The Internet of Things

The objects that have wireless connections to the internet, and constitute the so-called “Internet of Things” (IoT), include devices that have nothing to do with smart cities: Bluetooth-connected electric toothbrushes with accompanying app, glucose monitors for diabetes patients, smart fridges, etc.

In recent years, tech giants like Cisco and IBM have sought to estimate the number of such devices, which include cellphones. The tallies, according to Barcelona-based IoT privacy and information policy researcher Gilad Rosner, are wild: 20 billion to 50 billion globally, as of 2020, although the numbers vary widely depending on what’s included. The actual figure, he says, “is difficult to pinpoint.”

Smart city systems increasingly rely on the combination of an extensive deployment of sensors connected to the IoT. These networks allow officials to remotely monitor vibrations on bridges or property managers to track mechanical systems in smart office buildings.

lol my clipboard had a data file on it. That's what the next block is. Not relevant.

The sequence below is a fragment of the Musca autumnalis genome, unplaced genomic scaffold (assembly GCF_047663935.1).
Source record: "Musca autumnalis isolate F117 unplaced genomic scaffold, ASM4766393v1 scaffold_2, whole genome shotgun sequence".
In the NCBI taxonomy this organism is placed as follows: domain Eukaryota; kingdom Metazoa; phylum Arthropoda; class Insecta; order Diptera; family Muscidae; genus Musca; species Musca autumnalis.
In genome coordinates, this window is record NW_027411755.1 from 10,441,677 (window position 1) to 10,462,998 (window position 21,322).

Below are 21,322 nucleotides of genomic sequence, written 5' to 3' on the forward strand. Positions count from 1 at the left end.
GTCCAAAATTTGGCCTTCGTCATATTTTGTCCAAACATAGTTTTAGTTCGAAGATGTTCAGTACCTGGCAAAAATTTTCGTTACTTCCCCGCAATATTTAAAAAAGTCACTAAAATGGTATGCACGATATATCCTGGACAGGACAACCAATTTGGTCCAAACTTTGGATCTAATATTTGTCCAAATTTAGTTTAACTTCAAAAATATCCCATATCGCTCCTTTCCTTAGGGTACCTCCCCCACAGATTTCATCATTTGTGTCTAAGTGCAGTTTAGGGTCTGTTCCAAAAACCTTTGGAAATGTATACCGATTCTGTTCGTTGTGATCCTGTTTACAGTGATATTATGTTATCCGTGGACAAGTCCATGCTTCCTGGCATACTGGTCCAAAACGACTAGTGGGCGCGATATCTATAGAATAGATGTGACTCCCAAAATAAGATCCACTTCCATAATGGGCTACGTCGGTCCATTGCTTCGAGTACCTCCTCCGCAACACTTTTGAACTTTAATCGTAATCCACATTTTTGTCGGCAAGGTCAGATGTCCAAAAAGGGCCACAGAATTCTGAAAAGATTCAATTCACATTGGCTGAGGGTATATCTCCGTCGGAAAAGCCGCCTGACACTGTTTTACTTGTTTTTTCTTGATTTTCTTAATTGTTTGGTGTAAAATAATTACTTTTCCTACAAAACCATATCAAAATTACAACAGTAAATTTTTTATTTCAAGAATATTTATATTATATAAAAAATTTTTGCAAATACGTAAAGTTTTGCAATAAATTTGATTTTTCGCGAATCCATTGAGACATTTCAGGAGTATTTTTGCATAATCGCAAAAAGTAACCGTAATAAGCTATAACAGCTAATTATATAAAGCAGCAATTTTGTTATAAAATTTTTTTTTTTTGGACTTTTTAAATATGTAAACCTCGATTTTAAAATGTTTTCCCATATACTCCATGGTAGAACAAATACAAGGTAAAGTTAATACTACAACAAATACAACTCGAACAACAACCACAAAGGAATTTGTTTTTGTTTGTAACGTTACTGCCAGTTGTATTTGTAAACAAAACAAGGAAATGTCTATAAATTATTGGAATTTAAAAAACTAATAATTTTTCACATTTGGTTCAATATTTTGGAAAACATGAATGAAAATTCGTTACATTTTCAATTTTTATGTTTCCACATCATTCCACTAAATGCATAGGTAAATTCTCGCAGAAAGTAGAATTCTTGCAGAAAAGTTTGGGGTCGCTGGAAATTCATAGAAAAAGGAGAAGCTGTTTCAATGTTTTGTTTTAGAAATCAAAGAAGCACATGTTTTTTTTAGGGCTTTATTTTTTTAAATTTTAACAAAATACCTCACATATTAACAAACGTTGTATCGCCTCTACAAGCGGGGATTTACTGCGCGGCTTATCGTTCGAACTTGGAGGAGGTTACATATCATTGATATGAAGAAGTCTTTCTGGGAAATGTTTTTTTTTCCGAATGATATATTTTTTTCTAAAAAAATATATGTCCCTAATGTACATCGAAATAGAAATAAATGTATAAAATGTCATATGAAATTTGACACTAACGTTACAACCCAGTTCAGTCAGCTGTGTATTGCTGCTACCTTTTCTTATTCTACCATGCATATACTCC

According to an August 2020 survey of 50 global cities by IoT Analytics, the most prevalent urban applications include connected public transit, traffic, flood and weather monitoring, video surveillance, street lighting and air quality sensors.

Yet IoT in public space raises critical issues about security — are these tiny and inexpensive devices linked wirelessly to extensive digital networks vulnerable to hacking? — as well as privacy, or what Rosner describes as the “right to obscurity.” “The issue is surveillance. The more sensors, the more surveillance.”

Enterprisewide platforms